On leaving the classroom my son was shouting something at me and I was too busy trying to gesticulate which his bag of tins was so he would know that I did in fact leave him some to take. I walked out feeling rather flustered, a shit mother and a bad citizen.

What my son was gesticulating to me was that he had a new teacher for the day and he was excitedly pointing at her and smiling. He pointed her out to me because this new development in his life was important to him. He didn't really care that I had left him cans or not as long as I listened to him. And I actually made it to his harvest festival today, and his little eyes lit up as he noticed I was there. He beamed at me with the most beautiful smile – and I knew in that moment that he knew I cared about him. And it's in those moments you have to give yourself a break and realise that what the teachers or the parents think of you doesn't matter – that it doesn't it matter that I forgot to make him write his name on a bit of paper because I spent time playing games with him instead; that it doesn't matter if I forgot to donate buns to the cake stall because I was too preoccupied thrashing him at Connect Four. Who decides that mothers and fathers need homework on top of it all too?

Now don't get me wrong, I totally appreciate that parents need to help their children to learn or to give them permission for school trips, and god forbid that we stop donating things to homeless people, but when there is more than one letter a day to keep filing away and updating your calendar from it gives me information overload and I forget things. I forget about the important things because I'm bombarded with unimportant things, like how the fish pie has been swapped for the fish cakes on the school dinner rota. Do I give a shit?! And maybe there are parents that do, but surely most would be happy to let their child choose what they want for lunch out of the selection of perfectly healthy options, and let them learn to make their own decisions. And I know how hard it must be for schools to try and organise school dinners, festivals and school trips, or to follow policies and curriculums, but there's a reason I did not become a teacher and have no desire to be one. Please don't give me homework too.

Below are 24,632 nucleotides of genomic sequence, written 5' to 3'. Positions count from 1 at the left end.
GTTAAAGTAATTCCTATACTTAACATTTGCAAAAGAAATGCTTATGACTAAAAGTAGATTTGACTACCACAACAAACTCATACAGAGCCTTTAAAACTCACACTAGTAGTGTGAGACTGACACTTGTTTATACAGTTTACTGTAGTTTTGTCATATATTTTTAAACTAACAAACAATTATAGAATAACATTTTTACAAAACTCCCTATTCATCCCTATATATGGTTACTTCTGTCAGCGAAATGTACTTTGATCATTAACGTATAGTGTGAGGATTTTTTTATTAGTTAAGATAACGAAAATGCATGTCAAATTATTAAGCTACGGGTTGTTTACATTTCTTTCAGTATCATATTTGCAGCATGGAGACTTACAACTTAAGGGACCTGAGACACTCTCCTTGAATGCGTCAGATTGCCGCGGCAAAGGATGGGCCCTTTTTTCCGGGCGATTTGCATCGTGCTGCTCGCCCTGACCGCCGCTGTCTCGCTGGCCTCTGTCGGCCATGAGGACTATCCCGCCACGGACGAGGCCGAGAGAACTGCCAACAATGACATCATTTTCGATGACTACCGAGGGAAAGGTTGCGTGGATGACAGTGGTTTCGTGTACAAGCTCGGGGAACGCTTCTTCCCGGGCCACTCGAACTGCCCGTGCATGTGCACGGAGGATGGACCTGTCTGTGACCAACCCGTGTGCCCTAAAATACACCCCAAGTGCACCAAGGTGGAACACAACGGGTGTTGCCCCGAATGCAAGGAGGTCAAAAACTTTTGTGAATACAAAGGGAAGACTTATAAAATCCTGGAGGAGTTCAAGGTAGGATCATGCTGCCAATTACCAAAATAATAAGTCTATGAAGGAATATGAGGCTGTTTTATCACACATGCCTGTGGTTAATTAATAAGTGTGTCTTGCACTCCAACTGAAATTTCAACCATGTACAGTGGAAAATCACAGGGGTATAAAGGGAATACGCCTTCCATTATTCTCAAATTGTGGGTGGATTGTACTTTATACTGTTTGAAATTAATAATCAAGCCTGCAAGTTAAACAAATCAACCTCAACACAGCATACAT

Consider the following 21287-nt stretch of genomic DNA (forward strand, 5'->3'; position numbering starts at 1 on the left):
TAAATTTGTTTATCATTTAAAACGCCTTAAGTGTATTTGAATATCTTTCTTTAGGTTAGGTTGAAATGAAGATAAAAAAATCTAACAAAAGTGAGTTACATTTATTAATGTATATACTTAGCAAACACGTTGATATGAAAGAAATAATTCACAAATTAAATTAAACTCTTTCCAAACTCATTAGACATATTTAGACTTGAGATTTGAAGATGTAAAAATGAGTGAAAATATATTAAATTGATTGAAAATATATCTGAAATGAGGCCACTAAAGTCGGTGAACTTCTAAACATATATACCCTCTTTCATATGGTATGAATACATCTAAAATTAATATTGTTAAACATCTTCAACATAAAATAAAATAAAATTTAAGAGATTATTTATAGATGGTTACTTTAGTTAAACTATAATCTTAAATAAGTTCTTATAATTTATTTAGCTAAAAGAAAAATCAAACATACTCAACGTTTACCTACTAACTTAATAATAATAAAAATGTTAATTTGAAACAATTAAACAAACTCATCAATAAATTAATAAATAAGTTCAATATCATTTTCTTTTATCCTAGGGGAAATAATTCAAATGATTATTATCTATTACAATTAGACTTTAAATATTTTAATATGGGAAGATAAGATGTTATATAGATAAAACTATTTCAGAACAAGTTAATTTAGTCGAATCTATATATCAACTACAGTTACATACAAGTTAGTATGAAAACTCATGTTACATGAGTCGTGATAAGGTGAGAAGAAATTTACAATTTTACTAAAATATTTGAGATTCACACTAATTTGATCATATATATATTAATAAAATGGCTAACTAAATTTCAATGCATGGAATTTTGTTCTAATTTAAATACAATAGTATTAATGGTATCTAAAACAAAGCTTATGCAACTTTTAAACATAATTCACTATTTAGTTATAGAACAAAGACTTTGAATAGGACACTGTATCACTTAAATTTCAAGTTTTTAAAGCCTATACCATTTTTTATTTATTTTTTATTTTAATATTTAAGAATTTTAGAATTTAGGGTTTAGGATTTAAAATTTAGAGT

Newsflash: parents aren't just parents (which, and I don't care how cliché it sounds, we all know is a full time job in itself) – they still hold down other full time jobs, maintain relationships, pay bills, cook tea, clean... they have a life just like every other citizen. At what point did someone decide that it's okay to give parents a million other responsibilities, on top of caring for their children with all their heart? It's the equivalent of becoming a chef and then being told you ought to learn about botany because it is vaguely connected to your job and the ingredients you use. Does it make the dishes taste any better? No. In the same way that creating hampers or baking cakes doesn't make me a better parent.

I sorted through my son's book bag last night, and amidst the letters of dates and information overload was a little envelope that said 'mum and dad'. I opened it to read a little note he had written:

"I just love you."


It's enough.

We're enough.

We might forget tins of beans but we're enough.

And all the other (unimportant) letters went straight in the bin.